“In an introductory lesson on geopolitics, which is included in the academic course, I wanted to show Russia as it is,” Geneste told Sputnik. “I’ve spoken about the collapse of communism, about the advent of Vladimir Putin’s rule. I was talking about the policy of Vladimir Putin in the context of his fight against Islamism, against Daesh in particular.”
Geneste detailed that, in the face of what he sees as the rapid Islamization of France, the Russian contribution in the fight against violent extremism must be understood by French citizens. He added that a coalition between Moscow and Paris, in combatting Islamists, would be a “sensible” one, but noted that the French leadership has opted to continue to cast Putin as an enemy.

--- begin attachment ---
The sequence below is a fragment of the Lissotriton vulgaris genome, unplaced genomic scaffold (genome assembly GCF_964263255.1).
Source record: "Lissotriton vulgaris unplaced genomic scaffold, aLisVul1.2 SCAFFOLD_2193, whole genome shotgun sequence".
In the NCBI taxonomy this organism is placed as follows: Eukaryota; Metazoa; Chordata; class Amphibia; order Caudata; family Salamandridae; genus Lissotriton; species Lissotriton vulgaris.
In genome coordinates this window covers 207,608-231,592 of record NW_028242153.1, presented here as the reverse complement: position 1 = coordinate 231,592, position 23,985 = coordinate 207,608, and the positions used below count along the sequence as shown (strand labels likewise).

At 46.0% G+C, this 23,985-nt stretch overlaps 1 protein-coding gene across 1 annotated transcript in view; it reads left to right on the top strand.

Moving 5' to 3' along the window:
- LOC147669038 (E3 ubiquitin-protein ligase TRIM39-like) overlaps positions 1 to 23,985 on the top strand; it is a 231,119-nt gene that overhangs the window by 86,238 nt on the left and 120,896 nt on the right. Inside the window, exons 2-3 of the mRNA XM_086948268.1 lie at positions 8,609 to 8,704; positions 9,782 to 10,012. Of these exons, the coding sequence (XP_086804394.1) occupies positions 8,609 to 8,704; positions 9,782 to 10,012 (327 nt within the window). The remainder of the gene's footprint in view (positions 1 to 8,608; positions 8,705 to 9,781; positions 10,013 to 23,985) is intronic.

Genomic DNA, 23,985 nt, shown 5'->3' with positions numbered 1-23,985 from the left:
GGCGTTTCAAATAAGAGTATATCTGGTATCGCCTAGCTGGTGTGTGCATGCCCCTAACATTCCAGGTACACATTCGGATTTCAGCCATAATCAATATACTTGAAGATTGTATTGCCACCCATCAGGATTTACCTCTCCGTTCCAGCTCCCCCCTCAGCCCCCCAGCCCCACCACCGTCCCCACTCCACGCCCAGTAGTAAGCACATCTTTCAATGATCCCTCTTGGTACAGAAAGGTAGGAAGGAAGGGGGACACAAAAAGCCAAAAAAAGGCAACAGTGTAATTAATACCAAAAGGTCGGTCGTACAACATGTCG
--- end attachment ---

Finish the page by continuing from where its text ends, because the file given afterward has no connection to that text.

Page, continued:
“The Paris attacks genuinely shocked France, and my students were not an exception. I think it’s necessary to remind them of threats that go hand in hand with the radicalization of Islam. Doing this, I carry out every teacher’s duty – protecting children and their European freedoms,” he said. “A state of emergency is in place, but rather than fight against Islamists we choose to fight against enemies of Islamists.”
“Those parents appeared to be under a certain propagandistic influence at the hands of French television, which has lost its freedom and objectiveness,” Geneste said of the accusations.
The teacher was asked by police whether he was a member of the National Front Party, and was rebuked for uploading onto his personal website a song that is often sung by the party’s youth movement.
“I was asked shocking questions about my political views that apparently violate France’s freedom of speech,” he told Sputnik. “I was asked whether I’m a French nationalist. If love of your own country, of France, of Brittany, of Europe stretching from the Atlantic to the Urals means nationalism, then I’m a ‘nationalist.’”
“I will keep teaching my course, and to encourage my students to want to know more about their history and to know something new about the history of other European states,” he said.